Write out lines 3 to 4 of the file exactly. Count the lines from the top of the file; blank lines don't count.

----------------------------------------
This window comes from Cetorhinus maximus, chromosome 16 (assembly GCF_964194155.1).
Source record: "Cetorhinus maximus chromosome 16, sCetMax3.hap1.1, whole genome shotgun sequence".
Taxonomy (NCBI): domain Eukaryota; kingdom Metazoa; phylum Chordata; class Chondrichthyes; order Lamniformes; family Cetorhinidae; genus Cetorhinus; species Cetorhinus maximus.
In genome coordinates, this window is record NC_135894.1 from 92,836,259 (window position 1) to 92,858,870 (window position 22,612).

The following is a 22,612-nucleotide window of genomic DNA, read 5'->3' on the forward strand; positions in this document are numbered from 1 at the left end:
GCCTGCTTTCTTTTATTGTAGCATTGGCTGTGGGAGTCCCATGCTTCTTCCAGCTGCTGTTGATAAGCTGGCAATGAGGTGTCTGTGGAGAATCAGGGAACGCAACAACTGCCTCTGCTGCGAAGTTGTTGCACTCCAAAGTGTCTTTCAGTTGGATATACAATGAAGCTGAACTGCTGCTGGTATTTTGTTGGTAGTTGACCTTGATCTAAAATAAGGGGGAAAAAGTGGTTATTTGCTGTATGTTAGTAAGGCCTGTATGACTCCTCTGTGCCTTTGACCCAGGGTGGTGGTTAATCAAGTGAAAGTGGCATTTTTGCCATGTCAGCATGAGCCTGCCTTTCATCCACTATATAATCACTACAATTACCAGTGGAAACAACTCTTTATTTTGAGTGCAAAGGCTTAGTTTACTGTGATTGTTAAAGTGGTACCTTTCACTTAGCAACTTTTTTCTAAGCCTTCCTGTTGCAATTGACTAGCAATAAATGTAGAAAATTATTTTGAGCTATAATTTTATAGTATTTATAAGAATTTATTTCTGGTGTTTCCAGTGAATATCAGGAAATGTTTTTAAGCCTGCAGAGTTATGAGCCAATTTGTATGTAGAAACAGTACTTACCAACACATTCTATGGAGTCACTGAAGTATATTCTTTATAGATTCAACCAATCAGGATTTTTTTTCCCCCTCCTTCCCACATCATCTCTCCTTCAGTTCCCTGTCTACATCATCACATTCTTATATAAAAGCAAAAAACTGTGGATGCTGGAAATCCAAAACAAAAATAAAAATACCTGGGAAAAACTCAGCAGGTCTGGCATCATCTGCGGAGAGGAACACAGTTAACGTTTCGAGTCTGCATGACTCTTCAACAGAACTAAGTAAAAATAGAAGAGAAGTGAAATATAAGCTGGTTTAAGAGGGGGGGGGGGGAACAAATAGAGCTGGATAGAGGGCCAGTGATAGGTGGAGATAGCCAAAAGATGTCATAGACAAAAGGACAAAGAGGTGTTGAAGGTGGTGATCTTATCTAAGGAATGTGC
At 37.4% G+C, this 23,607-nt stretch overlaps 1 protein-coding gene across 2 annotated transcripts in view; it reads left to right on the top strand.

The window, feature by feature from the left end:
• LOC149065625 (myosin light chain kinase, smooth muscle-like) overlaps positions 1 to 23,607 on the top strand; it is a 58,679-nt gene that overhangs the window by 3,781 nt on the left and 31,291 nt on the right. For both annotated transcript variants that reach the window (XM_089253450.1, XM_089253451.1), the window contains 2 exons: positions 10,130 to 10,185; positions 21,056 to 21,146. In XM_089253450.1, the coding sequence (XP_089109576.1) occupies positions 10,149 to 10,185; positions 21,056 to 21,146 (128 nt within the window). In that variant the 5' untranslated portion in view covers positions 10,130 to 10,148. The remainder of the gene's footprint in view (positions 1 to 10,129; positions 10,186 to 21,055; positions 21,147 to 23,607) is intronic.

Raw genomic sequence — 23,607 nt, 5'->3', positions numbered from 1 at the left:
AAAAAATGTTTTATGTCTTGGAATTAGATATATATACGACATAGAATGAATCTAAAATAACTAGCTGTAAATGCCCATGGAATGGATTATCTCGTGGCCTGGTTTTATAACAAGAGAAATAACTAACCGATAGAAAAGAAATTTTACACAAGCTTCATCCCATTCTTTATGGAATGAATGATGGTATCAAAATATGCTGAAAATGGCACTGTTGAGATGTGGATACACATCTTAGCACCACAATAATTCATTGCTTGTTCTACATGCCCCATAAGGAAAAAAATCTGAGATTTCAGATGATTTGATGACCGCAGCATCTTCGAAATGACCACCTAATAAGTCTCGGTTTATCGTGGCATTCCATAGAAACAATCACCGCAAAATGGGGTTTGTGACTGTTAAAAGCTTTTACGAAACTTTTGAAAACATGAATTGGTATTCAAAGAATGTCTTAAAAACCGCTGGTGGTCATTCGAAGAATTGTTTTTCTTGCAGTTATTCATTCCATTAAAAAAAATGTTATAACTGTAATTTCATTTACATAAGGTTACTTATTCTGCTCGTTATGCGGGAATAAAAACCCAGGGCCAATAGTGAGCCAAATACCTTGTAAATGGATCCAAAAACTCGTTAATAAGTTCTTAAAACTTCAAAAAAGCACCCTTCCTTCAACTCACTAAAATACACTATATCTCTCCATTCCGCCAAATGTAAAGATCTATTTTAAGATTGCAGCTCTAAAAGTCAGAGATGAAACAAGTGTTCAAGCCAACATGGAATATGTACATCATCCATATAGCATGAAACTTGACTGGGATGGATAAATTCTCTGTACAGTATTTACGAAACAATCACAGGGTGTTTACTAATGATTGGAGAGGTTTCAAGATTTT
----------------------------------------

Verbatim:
Taxonomy (NCBI): domain Eukaryota; kingdom Metazoa; phylum Chordata; class Chondrichthyes; order Lamniformes; family Cetorhinidae; genus Cetorhinus; species Cetorhinus maximus.
In genome coordinates, this window is record NC_135894.1 from 92,836,259 (window position 1) to 92,858,870 (window position 22,612).